We agreed that he will contact GH as well about the situation. This is the reply he got:

Unfortunately, we are unable to fulfill this request. At your request, we made an attempt to reach out the repository’s owner to have them remove the files themselves, but did not receive a response. At that time, we took action to disable the entire repository. If you would like to retract your PIR request, we can re-enable the repository and you can reach out to the repository’s owner to have files you mentioned to be removed.


Email appeal to GH #3

Tuesday 7.2.

~ 12:00 The author has canceled the PIR (Personal Information Removal) request

~ 16:00 The repository has been restored… without the forks, including the fork where the offending file was coming from. So now the file is visible in the closed PR history (that only GH support staff can delete), and the author can’t remove it either because he can’t access his own for that has been disabled.

email appeal to GH #4

Wednesday 8.2.

The requester has asked GH support to restore all the forks.

Thursday 9.2.

22:40 - Forks have been re-enabled… but not the only fork that actually had the file that needs to be removed.

A few facts to sum up:

  • The main repo was out of action for 4 days.
  • Forks were out for 6 days!
  • Having multiple admins and owners in the repo is useless, GitHub will clearly just randomly pick one when action is required.
  • You can seemingly take down any repo network really easily by filing a PIR request. If the owner misses the single notification email they are out of luck.
  • Communication from GitHub about the scorched earth approach to a simple request is totally non-existent.
  • If the person who filed the PIR in the first place wasn’t incredibly helpful, GitHub would have effectively killed a fairly large FOSS project network until someone in the support team takes pity on the owners. (it took 60 days for github support to answer our requests)
  • As a repository owner, you have absolutely no way of removing files from the history once a PR has been created. Even if it’s closed, its content stays visible and only GitHub staff can remove it… that’s if they ever reply to you, of course.

The really scary part of this story is that even though we’ve just been through it, there seems to be very little we can learn from it that could prevent such a situation at a later date, apart from being less unlucky about who and when is notified about any issues.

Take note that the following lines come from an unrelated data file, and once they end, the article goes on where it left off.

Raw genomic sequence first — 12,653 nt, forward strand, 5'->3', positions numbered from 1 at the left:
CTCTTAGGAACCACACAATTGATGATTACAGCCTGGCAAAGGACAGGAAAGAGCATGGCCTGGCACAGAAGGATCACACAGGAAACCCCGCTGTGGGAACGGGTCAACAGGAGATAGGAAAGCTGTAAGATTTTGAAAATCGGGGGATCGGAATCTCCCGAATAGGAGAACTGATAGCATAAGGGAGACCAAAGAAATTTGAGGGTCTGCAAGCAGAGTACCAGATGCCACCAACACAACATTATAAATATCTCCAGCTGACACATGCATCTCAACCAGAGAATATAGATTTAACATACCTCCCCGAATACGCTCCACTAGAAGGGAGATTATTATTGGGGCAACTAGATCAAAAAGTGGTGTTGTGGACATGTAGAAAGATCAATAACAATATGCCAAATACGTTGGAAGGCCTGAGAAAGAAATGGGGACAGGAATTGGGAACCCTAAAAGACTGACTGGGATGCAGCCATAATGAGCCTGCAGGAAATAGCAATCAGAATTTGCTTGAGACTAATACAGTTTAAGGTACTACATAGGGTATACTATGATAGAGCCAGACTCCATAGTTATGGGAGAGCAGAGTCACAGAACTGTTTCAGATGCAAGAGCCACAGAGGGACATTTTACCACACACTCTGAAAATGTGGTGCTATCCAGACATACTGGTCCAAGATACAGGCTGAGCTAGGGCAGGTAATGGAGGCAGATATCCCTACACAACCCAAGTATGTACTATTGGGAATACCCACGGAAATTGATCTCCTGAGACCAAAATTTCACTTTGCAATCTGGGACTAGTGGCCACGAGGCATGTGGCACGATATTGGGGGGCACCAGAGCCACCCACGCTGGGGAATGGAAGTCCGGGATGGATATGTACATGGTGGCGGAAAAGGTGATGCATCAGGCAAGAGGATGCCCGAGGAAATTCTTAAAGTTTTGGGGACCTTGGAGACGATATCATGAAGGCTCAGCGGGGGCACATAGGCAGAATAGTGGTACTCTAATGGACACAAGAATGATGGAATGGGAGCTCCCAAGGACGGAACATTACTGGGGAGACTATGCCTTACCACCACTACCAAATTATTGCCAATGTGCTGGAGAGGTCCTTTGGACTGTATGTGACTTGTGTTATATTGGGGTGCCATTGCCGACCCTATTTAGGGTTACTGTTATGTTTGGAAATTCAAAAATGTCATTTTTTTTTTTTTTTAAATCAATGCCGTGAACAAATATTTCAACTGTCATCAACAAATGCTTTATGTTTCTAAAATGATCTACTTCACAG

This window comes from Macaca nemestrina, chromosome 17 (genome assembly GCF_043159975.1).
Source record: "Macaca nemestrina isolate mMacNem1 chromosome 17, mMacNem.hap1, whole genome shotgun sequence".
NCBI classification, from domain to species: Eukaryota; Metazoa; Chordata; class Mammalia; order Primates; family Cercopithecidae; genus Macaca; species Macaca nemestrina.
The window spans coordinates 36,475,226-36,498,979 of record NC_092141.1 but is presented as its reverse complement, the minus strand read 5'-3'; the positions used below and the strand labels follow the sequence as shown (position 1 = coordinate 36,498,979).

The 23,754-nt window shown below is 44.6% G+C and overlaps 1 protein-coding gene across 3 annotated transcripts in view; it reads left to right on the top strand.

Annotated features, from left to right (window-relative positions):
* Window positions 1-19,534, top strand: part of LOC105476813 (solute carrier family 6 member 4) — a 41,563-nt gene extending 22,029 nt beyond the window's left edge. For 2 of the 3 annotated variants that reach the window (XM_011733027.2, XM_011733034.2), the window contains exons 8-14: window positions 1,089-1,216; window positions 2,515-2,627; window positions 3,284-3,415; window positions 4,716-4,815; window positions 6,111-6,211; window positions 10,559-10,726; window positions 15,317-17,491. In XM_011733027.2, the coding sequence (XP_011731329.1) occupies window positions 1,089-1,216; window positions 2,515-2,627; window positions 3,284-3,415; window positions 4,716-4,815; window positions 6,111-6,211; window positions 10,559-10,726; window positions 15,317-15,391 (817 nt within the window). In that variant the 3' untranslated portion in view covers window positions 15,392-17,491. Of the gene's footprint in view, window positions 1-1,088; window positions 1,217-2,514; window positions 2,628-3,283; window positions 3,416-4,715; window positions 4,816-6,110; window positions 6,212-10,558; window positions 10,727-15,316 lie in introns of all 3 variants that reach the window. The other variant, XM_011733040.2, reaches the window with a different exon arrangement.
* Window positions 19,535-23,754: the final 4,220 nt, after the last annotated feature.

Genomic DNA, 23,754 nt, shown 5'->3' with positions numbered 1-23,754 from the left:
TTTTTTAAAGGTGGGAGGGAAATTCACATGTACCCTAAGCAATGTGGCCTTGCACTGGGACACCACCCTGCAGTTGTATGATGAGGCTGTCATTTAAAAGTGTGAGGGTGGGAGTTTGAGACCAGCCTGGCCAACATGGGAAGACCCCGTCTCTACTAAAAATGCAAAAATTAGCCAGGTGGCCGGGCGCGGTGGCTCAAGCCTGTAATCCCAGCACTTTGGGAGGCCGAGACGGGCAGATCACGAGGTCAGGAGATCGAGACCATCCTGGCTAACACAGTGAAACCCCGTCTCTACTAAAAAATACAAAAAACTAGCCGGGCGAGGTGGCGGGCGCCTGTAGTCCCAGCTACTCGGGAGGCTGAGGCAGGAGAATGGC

Ynput is a company with open-source at its core, built around the community and as such, we rely heavily on the infrastructure provided by Github. There are other options out there for hosting a large open-source project; however, Github is the only one that not only provides the infrastructure but more importantly visibility and community tools to manage it. We are considering steps to strengthen our day-to-day operations with better repository and issues mirroring, but realistically we appear to be at the mercy of GitHub’s bizarre support approach if anything similar happens again.

I want to personally thank everyone for reaching out, sending appeals to GitHub, and being extremely supportive for the whole week while the repos were down. Special thank you goes to Thomas who accidentally caused the whole incided

To have a proper ending to this little saga, two months after the incident, we received an official reply from Github.

Apr 10, 2023, 6:28 PM UTC Hi, Sorry for the delay. We are reaching out to confirm your repository was reinstated as we identified the flag was made in error. Please rest assured that we don’t take these types of action lightly. We’re taking this opportunity to improve our processes to make sure this doesn’t impact other users going forward. Our sincere apologies for the mistake and the inconvenience it caused. Regards, GitHub Trust & Safety



The person who got notified on the Ynput side, were they an owner or had any particular permission?
Maybe its better to have 1 owner to make sure these critical email notifications goes to a known email?

Yes they were one of the owners. Having only one owner of a large project seems like a terrible idea for sustainability. What if something happens to that person. Admins can go a long way, but that’s and terrible amount of liability on a single person.

Unfortunately, even though GH allow multiple owners, they actually ignore them when sending important messages.

Dont know what the permissions are between owner and maintainer/admin roles, but if you could elevate the maintainer/admin as much as possible, then the owner could be a dummy account which multiple people have access to or get email notifications from.

Know you have probably discussed this at length internally, but would be good to throw some ideas around.